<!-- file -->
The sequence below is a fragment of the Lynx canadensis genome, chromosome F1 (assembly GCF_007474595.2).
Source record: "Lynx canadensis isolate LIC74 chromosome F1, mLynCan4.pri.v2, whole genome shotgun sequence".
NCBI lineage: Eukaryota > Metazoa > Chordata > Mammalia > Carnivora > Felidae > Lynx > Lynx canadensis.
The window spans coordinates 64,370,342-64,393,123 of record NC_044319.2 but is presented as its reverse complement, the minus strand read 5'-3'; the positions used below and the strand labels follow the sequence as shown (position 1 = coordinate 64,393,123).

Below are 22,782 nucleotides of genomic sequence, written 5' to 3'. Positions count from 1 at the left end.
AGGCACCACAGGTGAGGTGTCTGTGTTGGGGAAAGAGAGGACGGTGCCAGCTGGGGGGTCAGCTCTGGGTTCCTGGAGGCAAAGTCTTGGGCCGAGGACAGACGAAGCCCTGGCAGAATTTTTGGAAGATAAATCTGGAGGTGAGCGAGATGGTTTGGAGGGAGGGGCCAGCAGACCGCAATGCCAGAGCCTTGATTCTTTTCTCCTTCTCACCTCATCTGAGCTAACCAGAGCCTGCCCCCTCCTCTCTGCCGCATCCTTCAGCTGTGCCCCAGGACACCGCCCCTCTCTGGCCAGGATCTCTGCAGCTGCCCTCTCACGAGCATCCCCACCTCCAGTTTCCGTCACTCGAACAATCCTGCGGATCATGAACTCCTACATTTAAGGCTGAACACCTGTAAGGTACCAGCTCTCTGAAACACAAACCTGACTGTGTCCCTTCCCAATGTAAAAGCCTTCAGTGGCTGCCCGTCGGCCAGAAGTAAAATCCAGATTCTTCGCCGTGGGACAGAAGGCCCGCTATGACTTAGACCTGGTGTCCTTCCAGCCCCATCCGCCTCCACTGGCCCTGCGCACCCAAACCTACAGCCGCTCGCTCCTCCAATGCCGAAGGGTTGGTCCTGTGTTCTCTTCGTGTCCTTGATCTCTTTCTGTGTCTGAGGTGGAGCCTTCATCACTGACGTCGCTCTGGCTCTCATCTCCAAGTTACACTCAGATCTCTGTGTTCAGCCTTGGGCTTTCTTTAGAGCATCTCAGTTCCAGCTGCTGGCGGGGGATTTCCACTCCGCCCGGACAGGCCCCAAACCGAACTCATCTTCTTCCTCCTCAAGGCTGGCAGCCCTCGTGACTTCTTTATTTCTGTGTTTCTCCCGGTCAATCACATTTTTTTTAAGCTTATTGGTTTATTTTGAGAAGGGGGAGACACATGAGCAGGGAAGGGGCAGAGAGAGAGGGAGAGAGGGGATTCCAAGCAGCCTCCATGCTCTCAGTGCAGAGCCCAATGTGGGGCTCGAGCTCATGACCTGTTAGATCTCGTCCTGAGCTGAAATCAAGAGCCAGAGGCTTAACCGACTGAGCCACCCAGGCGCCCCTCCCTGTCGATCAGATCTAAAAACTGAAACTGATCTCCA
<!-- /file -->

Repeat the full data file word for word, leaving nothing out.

The sequence below is a fragment of the Lynx canadensis genome, chromosome F1 (assembly GCF_007474595.2).
Source record: "Lynx canadensis isolate LIC74 chromosome F1, mLynCan4.pri.v2, whole genome shotgun sequence".
NCBI lineage: Eukaryota > Metazoa > Chordata > Mammalia > Carnivora > Felidae > Lynx > Lynx canadensis.
The window spans coordinates 64,370,342-64,393,123 of record NC_044319.2 but is presented as its reverse complement, the minus strand read 5'-3'; the positions used below and the strand labels follow the sequence as shown (position 1 = coordinate 64,393,123).

Below are 22,782 nucleotides of genomic sequence, written 5' to 3'. Positions count from 1 at the left end.
AGGCACCACAGGTGAGGTGTCTGTGTTGGGGAAAGAGAGGACGGTGCCAGCTGGGGGGTCAGCTCTGGGTTCCTGGAGGCAAAGTCTTGGGCCGAGGACAGACGAAGCCCTGGCAGAATTTTTGGAAGATAAATCTGGAGGTGAGCGAGATGGTTTGGAGGGAGGGGCCAGCAGACCGCAATGCCAGAGCCTTGATTCTTTTCTCCTTCTCACCTCATCTGAGCTAACCAGAGCCTGCCCCCTCCTCTCTGCCGCATCCTTCAGCTGTGCCCCAGGACACCGCCCCTCTCTGGCCAGGATCTCTGCAGCTGCCCTCTCACGAGCATCCCCACCTCCAGTTTCCGTCACTCGAACAATCCTGCGGATCATGAACTCCTACATTTAAGGCTGAACACCTGTAAGGTACCAGCTCTCTGAAACACAAACCTGACTGTGTCCCTTCCCAATGTAAAAGCCTTCAGTGGCTGCCCGTCGGCCAGAAGTAAAATCCAGATTCTTCGCCGTGGGACAGAAGGCCCGCTATGACTTAGACCTGGTGTCCTTCCAGCCCCATCCGCCTCCACTGGCCCTGCGCACCCAAACCTACAGCCGCTCGCTCCTCCAATGCCGAAGGGTTGGTCCTGTGTTCTCTTCGTGTCCTTGATCTCTTTCTGTGTCTGAGGTGGAGCCTTCATCACTGACGTCGCTCTGGCTCTCATCTCCAAGTTACACTCAGATCTCTGTGTTCAGCCTTGGGCTTTCTTTAGAGCATCTCAGTTCCAGCTGCTGGCGGGGGATTTCCACTCCGCCCGGACAGGCCCCAAACCGAACTCATCTTCTTCCTCCTCAAGGCTGGCAGCCCTCGTGACTTCTTTATTTCTGTGTTTCTCCCGGTCAATCACATTTTTTTTAAGCTTATTGGTTTATTTTGAGAAGGGGGAGACACATGAGCAGGGAAGGGGCAGAGAGAGAGGGAGAGAGGGGATTCCAAGCAGCCTCCATGCTCTCAGTGCAGAGCCCAATGTGGGGCTCGAGCTCATGACCTGTTAGATCTCGTCCTGAGCTGAAATCAAGAGCCAGAGGCTTAACCGACTGAGCCACCCAGGCGCCCCTCCCTGTCGATCAGATCTAAAAACTGAAACTGATCTCCA